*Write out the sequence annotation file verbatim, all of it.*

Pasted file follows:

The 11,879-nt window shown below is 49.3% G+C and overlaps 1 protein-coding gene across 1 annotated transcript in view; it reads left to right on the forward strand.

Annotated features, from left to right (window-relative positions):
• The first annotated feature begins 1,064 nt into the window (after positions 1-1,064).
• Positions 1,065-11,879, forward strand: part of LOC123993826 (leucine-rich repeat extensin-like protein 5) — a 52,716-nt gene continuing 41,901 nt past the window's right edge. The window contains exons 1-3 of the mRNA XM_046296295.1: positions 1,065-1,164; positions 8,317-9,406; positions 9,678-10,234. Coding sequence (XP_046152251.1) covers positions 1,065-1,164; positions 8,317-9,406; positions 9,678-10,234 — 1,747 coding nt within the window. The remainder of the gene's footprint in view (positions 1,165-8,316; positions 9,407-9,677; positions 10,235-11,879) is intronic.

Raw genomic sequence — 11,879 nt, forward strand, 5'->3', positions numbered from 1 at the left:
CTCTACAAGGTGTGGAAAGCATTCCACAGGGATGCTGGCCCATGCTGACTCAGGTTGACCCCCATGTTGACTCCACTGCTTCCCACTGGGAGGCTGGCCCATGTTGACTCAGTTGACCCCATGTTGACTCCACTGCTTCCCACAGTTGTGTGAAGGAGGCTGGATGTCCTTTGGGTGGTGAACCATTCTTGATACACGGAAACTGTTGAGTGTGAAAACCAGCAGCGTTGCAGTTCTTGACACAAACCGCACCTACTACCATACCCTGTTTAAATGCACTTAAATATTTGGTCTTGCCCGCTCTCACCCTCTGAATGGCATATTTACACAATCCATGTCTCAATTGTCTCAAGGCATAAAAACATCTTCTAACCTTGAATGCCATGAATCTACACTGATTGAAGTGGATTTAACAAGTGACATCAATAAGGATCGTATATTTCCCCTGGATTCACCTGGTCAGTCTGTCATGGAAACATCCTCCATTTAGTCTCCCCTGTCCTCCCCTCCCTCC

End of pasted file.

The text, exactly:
The 11,879-nt window shown below is 49.3% G+C and overlaps 1 protein-coding gene across 1 annotated transcript in view; it reads left to right on the forward strand.

Annotated features, from left to right (window-relative positions):
• The first annotated feature begins 1,064 nt into the window (after positions 1-1,064).
• Positions 1,065-11,879, forward strand: part of LOC123993826 (leucine-rich repeat extensin-like protein 5) — a 52,716-nt gene continuing 41,901 nt past the window's right edge. The window contains exons 1-3 of the mRNA XM_046296295.1: positions 1,065-1,164; positions 8,317-9,406; positions 9,678-10,234. Coding sequence (XP_046152251.1) covers positions 1,065-1,164; positions 8,317-9,406; positions 9,678-10,234 — 1,747 coding nt within the window. The remainder of the gene's footprint in view (positions 1,165-8,316; positions 9,407-9,677; positions 10,235-11,879) is intronic.

Raw genomic sequence — 11,879 nt, forward strand, 5'->3', positions numbered from 1 at the left:
CTCTACAAGGTGTGGAAAGCATTCCACAGGGATGCTGGCCCATGCTGACTCAGGTTGACCCCCATGTTGACTCCACTGCTTCCCACTGGGAGGCTGGCCCATGTTGACTCAGTTGACCCCATGTTGACTCCACTGCTTCCCACAGTTGTGTGAAGGAGGCTGGATGTCCTTTGGGTGGTGAACCATTCTTGATACACGGAAACTGTTGAGTGTGAAAACCAGCAGCGTTGCAGTTCTTGACACAAACCGCACCTACTACCATACCCTGTTTAAATGCACTTAAATATTTGGTCTTGCCCGCTCTCACCCTCTGAATGGCATATTTACACAATCCATGTCTCAATTGTCTCAAGGCATAAAAACATCTTCTAACCTTGAATGCCATGAATCTACACTGATTGAAGTGGATTTAACAAGTGACATCAATAAGGATCGTATATTTCCCCTGGATTCACCTGGTCAGTCTGTCATGGAAACATCCTCCATTTAGTCTCCCCTGTCCTCCCCTCCCTCC